Rhys accomplished the gaming hell's sale and reopening within three weeks of calling upon his half-brothers. He changed the decor and the menu and retrained all the workers. Madame Bisou's became the Masquerade Club and news of its opening traveled swiftly by word of mouth.
The first days had been stressful, but each night the numbers of patrons had grown, as had the profit, which made the Westleighs less fraught with worry. Rhys could count on one of them--Hugh mostly--to come in the guise of an ordinary patron. Rhys knew they were keeping tabs on what he had created.
He'd been watching for one of them when he spied the beautiful masked woman who had just told him she wished to play whist.
Rhys had experienced his share of affairs with women. He and Xavier had enjoyed some raucous nights in Paris with willing elegantes, but rarely, if ever, had he been so intrigued as with this woman.
Her posture was both proud and wary, and she had come to the gaming house alone, in itself a courageous act for a woman. What's more, her lips were moist and pink and her voice like music to his ears.
"How might a lady find a willing partner?" she asked.
What man could refuse her?
For the first time since opening the gaming house, Rhys regretted that he could not play cards. He would have relished being her partner and showing her his skill.
As it was he must find her another man--To partner her in whist.
He bowed. "Give me a moment to fulfill your desire." A serving girl walked by with a tray of port. He took one glass and handed it to her. "Refresh yourself in the meantime and take a look at all the house has to offer."
He quickly scanned the room and spied Sir Reginald, a harmless man who frequented gaming hells and flirted with the ladies, but rarely followed through. His card playing was competent, if not inspired. Sir Reginald would be forgiving if she turned out to be a poor player, but would not disappoint, if she were skilled.
Rhys could not imagine her not being skilled at whatever she tried. He wanted her to enjoy herself. He wanted her to like the Masquerade well enough to return.
He brought the unmasked Sir Reginald to her. "Madam, may I present Sir Reginald."
Sir Reginald bowed gallantly. "It will be my privilege to partner you."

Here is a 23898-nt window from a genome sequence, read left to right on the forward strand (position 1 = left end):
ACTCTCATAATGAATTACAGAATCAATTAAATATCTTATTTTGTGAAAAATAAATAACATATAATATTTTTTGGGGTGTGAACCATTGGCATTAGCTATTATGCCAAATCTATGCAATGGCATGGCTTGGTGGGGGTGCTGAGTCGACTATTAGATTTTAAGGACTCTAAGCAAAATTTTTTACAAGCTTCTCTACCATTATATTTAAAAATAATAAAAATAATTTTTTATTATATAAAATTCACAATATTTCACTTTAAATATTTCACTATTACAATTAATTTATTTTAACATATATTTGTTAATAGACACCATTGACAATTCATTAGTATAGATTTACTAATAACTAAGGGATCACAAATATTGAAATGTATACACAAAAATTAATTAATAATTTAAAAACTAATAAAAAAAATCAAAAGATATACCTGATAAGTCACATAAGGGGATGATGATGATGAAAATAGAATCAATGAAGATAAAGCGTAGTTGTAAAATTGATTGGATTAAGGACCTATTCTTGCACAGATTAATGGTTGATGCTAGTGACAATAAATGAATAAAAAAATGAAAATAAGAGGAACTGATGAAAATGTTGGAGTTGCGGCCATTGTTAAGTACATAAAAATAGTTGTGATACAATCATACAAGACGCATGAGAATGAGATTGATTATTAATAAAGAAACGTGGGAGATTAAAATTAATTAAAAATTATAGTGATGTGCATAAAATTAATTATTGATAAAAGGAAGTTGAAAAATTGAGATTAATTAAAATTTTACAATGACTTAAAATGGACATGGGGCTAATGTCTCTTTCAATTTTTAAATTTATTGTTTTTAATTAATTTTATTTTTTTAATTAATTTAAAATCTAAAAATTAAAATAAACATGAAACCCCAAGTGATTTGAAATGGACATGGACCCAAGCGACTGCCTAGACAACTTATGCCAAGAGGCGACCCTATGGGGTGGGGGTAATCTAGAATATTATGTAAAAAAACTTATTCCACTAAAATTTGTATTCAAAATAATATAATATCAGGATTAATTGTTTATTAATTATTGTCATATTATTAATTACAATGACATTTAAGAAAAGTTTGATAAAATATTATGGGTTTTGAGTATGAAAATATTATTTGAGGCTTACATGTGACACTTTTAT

She smiled at Sir Reginald, her pink lips parting to reveal pretty white teeth. Handing Rhys her empty glass as if he were a servant, she accepted Sir Reginald's arm and walked with him to a card table with two other men. After speaking with the men, the lady and Sir Reginald sat. One of the other men dealt the cards.
Rhys had no intention of being so easily dismissed by this mysterious masked woman. He had other duties to occupy him at the moment, but, before she left, he intended to speak with her again.
Celia Gale breathed a sigh of relief to finally be seated at a card table, staring at diamonds, hearts, clubs and spades.
Entering the game room had been like crossing through the gates of hell. It had taken all her courage to do something so potentially damaging to her reputation. A lady, even a baron's widow, did not go gambling alone in the dead of night.
Even worse, it meant entering a world where other, even greater, risks existed--the lure of cards and dice, the heady thrill of winning, the certainty that losing can be reversed with one more hand, one more roll of the dice.
Cards and gambling once took away everything she held dear. The road to ruin was only one one bad hand of cards away.
But what choice did she have? How else was she to procure the money she needed?
She'd heard of this gaming hell at a recent musicale she'd attended and immediately thought it was a godsend. Two men spoke of it within her earshot.
"Thing is, the ladies can attend. It is called the Masquerade Club and anyone may come in disguise," one had said.
"They do not have to reveal themselves?" the other asked.
"Not at all. Any lady may gamble without fear of ruining her reputation."
She could gamble for high stakes and no one would know! At last a way to earn the funds she so desperately needed.
"Your deal, my dear," Sir Reginald said, bringing her back to the present.
She'd spied Sir Reginald at a few of the entertainments she'd attended, but they had never been introduced. There was little reason to suppose he would recognize her. The other two gentlemen, also unmasked, were unknown to her before this night.